When he created the iconic "Count Dracula" accent that endures today, Hungarian actor Bela Lugosi had a secret weapon: simply not speaking English well. The myth is that he memorized sentences he couldn't understand. However, the truth is more of a grey area.Read More
In one famous photo, a woman dines in her house at the table together with a half-ton wild boar. The same woman grieved the loss of her lynx as if it was her daughter. Am I talking about a fictional character from children’s books? No. In fact, I am recalling an actual Polish larger-than-life zoopsychologist.
The disputed identity of the famous Medieval monk, scholar, astronomer, manager, and economist was made clear after the recent exhumation of his supposed tomb.
There aren’t many cities visually influenced by one man. However, every so often, a genius is born who leaves such a mark to the point of it being recognized as a world heritage site. Meet Jože Plečnik (1872-1957), the man who changed Ljubljana.
The Independent called him “the most influential cell biologist ever.” He was the first Romanian to win the Nobel Prize. George Emil Palade, the founder of modern molecular biology, was not just a genius - he was a very lucky man, too.
Harry Houdini, son of a Rabbi from Budapest, was not only a pioneer in his discipline of entertainment but also a master in breaking the chains of countries’ boundaries as he gained truly international fame.
For thousands of years, at least since Icarus, man dreamed of flying. Only recently, we’ve been lucky enough to see the world from above, with taking a plane almost as easy as taking a bus these days. But that didn’t happen overnight – it took innovators like Edvard Rusjan.
Every now and again, a genius is born. A person of so many talents that during their lifetime they come to invent several everyday items later generations cannot imagine their lives without. One of such people came from Croatia.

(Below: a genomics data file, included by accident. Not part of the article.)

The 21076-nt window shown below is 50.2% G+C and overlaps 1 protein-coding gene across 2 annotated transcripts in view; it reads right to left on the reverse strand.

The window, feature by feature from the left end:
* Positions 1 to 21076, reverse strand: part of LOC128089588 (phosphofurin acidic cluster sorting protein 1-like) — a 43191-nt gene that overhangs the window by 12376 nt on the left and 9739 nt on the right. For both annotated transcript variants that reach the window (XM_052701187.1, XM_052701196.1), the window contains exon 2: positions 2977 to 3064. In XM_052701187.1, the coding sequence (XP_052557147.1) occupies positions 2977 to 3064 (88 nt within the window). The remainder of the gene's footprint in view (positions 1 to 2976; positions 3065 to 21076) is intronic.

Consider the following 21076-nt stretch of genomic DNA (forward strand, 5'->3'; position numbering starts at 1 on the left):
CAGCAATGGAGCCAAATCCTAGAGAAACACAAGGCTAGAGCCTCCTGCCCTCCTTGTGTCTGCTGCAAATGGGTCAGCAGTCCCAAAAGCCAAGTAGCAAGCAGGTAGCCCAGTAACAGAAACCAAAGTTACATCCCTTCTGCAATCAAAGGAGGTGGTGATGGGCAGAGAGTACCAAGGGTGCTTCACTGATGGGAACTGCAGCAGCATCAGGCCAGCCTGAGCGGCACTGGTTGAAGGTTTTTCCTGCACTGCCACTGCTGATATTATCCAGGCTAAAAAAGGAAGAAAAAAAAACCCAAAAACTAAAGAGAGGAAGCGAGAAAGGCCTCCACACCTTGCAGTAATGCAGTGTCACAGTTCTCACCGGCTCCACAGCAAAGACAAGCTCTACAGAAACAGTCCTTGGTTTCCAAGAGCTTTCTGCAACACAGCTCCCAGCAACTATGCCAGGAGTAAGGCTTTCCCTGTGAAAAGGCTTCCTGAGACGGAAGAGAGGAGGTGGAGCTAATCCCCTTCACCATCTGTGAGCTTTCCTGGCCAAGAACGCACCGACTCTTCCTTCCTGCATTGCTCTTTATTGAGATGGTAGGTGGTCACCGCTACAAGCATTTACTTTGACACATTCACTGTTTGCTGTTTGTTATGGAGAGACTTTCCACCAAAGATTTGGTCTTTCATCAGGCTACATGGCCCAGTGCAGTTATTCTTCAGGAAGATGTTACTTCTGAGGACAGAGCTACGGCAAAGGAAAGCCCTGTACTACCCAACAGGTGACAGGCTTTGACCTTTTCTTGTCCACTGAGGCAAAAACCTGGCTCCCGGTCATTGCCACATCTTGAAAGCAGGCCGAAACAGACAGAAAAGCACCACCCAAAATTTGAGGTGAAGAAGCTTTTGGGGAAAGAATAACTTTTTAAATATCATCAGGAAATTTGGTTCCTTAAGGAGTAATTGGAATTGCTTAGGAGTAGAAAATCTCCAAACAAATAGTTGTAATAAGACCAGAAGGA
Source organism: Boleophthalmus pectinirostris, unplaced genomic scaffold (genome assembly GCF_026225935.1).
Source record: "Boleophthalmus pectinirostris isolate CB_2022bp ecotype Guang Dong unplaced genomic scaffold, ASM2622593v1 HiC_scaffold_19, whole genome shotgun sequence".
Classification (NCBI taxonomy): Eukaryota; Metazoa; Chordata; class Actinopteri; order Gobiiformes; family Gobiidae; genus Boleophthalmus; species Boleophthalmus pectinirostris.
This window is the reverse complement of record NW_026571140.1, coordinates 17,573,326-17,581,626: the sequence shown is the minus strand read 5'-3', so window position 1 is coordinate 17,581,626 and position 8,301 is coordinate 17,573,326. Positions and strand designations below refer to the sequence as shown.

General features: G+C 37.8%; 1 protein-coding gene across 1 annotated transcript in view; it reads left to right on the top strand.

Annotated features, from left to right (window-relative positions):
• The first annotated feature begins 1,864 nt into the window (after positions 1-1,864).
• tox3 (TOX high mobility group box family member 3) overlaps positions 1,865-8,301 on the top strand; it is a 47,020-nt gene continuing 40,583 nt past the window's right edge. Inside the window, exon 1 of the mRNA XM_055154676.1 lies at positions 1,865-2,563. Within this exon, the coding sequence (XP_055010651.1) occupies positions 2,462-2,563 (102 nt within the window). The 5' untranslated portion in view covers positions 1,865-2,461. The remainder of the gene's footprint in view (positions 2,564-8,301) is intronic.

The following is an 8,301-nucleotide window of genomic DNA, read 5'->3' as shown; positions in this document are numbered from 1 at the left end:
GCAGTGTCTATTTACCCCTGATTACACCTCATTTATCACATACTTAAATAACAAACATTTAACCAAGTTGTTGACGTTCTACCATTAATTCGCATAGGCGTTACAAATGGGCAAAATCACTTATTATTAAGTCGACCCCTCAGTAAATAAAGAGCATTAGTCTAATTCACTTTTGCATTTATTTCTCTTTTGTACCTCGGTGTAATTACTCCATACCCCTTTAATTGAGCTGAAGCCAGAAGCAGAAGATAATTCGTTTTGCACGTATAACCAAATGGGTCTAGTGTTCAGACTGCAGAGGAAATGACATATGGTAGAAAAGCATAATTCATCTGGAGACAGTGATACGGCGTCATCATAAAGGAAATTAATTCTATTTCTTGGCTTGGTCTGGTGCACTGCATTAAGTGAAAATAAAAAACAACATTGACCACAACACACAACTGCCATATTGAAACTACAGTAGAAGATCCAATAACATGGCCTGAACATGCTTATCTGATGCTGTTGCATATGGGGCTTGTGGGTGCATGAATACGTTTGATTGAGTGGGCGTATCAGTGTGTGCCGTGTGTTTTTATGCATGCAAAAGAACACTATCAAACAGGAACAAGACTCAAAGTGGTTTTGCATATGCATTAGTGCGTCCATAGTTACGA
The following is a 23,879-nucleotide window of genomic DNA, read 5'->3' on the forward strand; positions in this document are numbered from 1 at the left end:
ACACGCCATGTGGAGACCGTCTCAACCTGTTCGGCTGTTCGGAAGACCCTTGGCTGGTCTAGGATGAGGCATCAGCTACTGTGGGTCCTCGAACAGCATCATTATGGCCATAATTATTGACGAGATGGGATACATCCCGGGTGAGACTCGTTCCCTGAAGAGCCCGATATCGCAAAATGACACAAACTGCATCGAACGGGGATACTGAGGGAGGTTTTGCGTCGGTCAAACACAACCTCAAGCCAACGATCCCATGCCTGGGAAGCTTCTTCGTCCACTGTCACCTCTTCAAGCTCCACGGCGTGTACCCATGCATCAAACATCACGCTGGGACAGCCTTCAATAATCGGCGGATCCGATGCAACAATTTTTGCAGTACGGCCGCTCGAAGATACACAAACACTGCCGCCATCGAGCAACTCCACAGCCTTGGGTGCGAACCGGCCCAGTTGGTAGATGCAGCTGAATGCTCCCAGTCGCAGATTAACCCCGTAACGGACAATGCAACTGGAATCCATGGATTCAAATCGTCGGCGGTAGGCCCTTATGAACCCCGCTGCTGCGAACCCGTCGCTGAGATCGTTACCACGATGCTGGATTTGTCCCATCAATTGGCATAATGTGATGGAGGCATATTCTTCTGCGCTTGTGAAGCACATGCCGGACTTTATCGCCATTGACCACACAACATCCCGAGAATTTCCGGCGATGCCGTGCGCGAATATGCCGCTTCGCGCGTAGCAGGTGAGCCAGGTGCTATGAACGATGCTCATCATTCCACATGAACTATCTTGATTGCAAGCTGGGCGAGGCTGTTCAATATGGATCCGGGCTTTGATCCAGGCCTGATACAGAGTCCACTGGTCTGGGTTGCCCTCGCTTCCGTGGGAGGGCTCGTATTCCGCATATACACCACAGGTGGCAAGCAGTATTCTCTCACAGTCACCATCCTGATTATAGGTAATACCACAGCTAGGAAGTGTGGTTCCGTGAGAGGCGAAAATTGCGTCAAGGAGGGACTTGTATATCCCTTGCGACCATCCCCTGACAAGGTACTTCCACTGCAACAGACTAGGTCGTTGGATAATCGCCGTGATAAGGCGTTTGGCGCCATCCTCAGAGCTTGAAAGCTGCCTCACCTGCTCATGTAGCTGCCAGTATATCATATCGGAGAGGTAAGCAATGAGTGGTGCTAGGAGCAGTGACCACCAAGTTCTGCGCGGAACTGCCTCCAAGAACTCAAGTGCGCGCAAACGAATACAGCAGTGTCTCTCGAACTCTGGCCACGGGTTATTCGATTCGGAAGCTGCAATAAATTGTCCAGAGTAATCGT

How high is too high? For Oradea-born pianist Thurzó Zoltán, there is no such height. Zoltán, internationally renowned for his out-of-this-world attempts to enter the Guinness World Book of Records, has finally made it with his concert atop Mount Everest.
A bob. The symbol of strong femininity. Famously used in a short story of innocence lost, written by an American writer. However, Fitzgerald’s tale would never have been without that iconic haircut. And it so happens that a Pole wielded the scissors.
Tomáš Baťa, a businessman from the Moravian city of Zlín, inspires entrepreneurs from all around the world to this day. Not only entrepreneurs but also politicians. Have you ever heard the expression "To run a country as a company"? Take a seat then - the journey starts in Zlín.
Almost a century ago, Slovenian engineer Herman "Noordung" Potočnik published his innovative concept for long-term human habitation of space. As is often the case with visionaries, hardly anyone took him seriously at first.
The frustration that boils your blood when a computer crashes just as you were to save the work you have been sweating over the past hour is known to all. Our great grandfathers could relate, as an inkblot could ruin a carefully written page of a letter. Someone had to put an end to it!
Have you ever thought about how what you eat or drink may influence your perception? Had a cup of coffee this morning? Maybe a cigarette? Chances are, these could make you produce a piece of art different from what you would have created after a cup of tea with a biscuit. At least in theory.
A NASA engineer and inventor who developed heart-monitoring equipment and originated the first-ever digital wristwatch. These are just some of the accomplishments used to describe Bulgarian inventor Petar Petroff. But, before becoming one of the twentieth century's most productive inventors, Petroff led an eventful and adventurous life that few know about.
Ernő Rubik, the inventor of the world’s famous Rubik’s Cube, with a background in building and furniture design, is now a STEM promotor, game designer, and an acclaimed symbol of Hungary.